Courts, legal services providers, and state and local Bars have responded to the flood of people without lawyers in numerous ways, including:
- amending ethical rules to legitimate already-existing forms of lawyer representation
- self-help centers
- uniform court forms
- self-help materials
- and non-lawyer representation.
In 2015, the Conferences of Chief Judges and State Court Administrators passed a joint resolution adopting “the aspirational goal of 100 percent access to effective assistance for essential civil legal needs.”
Some of the efforts to stem the tide of pro se, self-represented, or unrepresented litigants have focused on connecting people with lawyers: by increasing pro bono efforts and leveraging different technologies to connect people with free legal aid or low-cost representation. Recent efforts, however, primarily focus on alternatives to representation, and very few efforts address changes to court processes themselves.
Working with dedicated partners at with the Philadelphia VIP, an organization that matches low-income people with volunteer pro bono lawyers, potential clients seeking a divorce underwent a 45-60-minute interview to determine eligibility and learn more about the details of their case.
After the interview, consenting study-eligible individuals were randomized to one of two groups:
- Treated group: an effort by the service provider to find a pro bono attorney to represent her;
- Control group: a referral to existing self-help resources and an offer to answer questions by telephone.
The Philadelphia Family Court volunteered dozens of hours of its staff time to provide us with redacted versions of critical documents.
Completed in 2018, the Lab’s randomized study showed that people who received legal representation were 87% more likely to achieve a divorce than people without them. If you can’t afford an attorney and if you’re one of the 85% of people for whom free legal help isn’t available in Philadelphia County, you could find yourself trapped in your marriage.
In Philadelphia County, where state venue laws “required” study participants and their opposing spouses to file, and where filing should have been most convenient for our study participants (who were all Philadelphia County residents), we observe the following:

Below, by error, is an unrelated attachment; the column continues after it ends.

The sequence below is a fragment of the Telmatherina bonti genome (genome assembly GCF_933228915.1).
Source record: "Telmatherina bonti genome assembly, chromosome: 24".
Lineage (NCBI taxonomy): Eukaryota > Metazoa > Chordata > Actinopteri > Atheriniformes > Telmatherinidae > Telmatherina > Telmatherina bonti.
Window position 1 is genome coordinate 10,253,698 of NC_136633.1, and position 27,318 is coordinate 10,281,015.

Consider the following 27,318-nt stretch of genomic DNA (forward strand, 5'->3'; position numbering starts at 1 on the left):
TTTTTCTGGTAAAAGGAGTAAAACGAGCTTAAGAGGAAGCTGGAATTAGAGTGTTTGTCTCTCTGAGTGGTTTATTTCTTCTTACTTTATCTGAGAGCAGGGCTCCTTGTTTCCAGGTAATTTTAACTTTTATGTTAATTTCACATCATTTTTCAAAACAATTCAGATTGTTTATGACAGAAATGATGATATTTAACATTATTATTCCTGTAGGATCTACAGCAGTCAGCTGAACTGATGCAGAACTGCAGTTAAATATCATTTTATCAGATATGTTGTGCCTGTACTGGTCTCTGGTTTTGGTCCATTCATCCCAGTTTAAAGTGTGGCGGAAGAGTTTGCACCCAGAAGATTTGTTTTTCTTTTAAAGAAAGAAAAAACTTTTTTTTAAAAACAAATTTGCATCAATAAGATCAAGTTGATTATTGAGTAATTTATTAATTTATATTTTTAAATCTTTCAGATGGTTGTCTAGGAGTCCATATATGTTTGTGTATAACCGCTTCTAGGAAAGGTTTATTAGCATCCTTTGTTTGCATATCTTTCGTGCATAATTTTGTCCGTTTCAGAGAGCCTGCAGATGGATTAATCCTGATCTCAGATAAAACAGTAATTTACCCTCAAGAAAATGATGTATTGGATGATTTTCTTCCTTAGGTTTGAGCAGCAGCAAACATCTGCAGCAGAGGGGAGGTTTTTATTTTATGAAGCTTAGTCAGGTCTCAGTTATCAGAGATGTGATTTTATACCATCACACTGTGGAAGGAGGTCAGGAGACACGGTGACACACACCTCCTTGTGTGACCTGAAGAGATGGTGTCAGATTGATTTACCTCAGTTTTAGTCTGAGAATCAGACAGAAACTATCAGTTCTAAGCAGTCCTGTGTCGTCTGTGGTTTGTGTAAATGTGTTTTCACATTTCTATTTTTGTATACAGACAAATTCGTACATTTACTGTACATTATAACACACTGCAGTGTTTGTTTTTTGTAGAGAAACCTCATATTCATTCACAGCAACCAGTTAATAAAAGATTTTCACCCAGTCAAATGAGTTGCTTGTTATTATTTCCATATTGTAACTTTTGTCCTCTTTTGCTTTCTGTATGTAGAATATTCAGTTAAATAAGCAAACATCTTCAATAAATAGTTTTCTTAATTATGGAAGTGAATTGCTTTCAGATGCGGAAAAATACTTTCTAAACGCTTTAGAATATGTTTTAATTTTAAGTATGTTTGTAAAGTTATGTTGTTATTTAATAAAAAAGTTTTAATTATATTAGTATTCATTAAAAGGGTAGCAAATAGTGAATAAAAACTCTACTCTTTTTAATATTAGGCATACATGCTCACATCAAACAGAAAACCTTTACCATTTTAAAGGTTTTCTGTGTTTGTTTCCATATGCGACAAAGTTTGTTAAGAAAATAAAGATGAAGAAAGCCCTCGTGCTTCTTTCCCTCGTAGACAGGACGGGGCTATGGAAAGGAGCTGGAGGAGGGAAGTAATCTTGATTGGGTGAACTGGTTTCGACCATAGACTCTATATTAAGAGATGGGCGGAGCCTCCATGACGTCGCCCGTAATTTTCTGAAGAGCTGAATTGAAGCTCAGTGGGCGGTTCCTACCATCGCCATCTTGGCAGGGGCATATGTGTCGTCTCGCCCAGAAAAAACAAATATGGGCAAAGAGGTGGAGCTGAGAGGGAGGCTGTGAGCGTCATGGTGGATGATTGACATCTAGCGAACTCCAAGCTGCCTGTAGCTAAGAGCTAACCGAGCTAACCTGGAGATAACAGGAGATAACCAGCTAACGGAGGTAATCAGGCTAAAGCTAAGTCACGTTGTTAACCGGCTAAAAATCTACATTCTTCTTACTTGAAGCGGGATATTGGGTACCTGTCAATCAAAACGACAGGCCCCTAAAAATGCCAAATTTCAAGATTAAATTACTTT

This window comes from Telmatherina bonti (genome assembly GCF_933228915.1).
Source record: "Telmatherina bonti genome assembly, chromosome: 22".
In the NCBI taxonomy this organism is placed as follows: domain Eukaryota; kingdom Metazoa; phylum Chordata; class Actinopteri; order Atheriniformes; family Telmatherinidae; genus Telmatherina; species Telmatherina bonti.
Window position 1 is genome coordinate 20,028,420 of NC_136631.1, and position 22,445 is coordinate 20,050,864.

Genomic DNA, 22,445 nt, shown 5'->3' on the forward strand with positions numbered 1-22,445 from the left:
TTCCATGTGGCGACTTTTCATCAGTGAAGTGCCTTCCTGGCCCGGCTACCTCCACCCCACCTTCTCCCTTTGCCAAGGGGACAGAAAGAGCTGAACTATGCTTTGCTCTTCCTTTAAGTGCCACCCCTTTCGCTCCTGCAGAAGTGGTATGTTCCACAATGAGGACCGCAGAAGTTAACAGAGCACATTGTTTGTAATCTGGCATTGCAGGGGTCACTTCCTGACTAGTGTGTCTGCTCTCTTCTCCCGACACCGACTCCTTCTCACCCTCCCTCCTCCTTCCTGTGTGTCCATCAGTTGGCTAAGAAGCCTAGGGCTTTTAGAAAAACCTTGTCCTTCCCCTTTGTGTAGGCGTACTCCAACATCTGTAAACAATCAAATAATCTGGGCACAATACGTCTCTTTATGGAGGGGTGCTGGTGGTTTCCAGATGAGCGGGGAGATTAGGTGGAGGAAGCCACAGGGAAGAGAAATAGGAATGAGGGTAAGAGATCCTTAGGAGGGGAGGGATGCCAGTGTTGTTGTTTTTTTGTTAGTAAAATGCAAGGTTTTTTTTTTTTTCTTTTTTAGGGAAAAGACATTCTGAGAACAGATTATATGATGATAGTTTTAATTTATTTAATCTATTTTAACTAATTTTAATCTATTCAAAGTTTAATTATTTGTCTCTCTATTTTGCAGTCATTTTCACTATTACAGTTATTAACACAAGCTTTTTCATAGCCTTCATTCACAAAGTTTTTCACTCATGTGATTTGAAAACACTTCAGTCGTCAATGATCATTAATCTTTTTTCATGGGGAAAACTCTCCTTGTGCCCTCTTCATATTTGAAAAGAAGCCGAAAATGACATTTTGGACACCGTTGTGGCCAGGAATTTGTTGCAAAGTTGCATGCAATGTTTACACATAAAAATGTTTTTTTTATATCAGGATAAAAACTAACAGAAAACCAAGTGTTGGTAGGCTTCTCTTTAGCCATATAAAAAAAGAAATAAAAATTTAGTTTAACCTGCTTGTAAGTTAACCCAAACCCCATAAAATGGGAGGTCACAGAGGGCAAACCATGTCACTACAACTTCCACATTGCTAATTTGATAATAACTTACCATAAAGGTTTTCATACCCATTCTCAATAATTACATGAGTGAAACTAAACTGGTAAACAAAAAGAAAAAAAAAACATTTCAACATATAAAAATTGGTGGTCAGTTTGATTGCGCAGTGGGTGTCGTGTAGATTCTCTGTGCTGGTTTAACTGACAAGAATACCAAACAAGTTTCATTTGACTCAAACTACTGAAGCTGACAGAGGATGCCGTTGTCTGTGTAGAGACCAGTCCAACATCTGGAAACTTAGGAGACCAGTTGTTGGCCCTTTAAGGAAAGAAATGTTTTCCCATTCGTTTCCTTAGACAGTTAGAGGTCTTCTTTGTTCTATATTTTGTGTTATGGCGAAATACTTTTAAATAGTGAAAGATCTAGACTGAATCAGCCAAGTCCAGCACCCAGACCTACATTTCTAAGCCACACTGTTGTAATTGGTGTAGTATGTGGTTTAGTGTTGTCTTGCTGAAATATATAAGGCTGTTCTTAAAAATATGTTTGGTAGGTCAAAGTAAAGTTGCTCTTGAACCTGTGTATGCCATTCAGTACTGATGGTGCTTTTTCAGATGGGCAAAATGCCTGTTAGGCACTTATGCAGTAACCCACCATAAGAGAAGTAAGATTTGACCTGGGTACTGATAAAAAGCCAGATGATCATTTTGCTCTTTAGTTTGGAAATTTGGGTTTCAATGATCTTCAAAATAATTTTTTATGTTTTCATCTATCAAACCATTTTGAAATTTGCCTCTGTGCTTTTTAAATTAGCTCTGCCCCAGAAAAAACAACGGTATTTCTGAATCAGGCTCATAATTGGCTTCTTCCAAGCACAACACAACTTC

- Eighteen months after randomization, 54.1% of the treated group, as opposed to 13.9% of the control group, had a divorce case on record.
- Three years after randomization, 45.9% of treated group, as opposed to 8.9% of the control group, had achieved a termination of a marriage.
- The p-values for these differences (representing the probabilities that one would observe the numbers we observed, or numbers more extreme, if there were in fact no true difference between treated and control groups) were so low as to make them almost impossible to estimate; effectively, we observed instances of p = 0.
If one expands one’s focus to other Pennsylvania counties, and thus considers filings by Philadelphia County residents who risked a dismissal due to improper venue and who abandoned the system they support as taxpayers, results remain statistically and substantively significant: 60.8% of the treated group, versus 36.3% of the control group, had a divorce case on file after 18 months, p < .00002; 50.0% of the treated group, versus 25.3% of the control group, succeeded in terminating the marriage in 36 months, p < .00002. When we account for the block randomization scheme we deployed, estimated effect sizes are a few percentage points larger than the numbers above would suggest.
The study’s modeling to determine the effect of having a lawyer for divorce-seekers as a way of measuring the pro se accessibility of the divorce system found large effects, suggesting that the system is not accessible to pro se litigants.
The full results are available in the corresponding paper, Trapped in Marriage.
The Research Team
Jim Greiner, Faculty Director, Access to Justice Lab; Professor of Law, Harvard Law School
Tom Ferriss, Quantitative Analyst, Google
Roseanna Sommers, Bigelow Teaching Fellow and Lecturer in Law at the University of Chicago Law School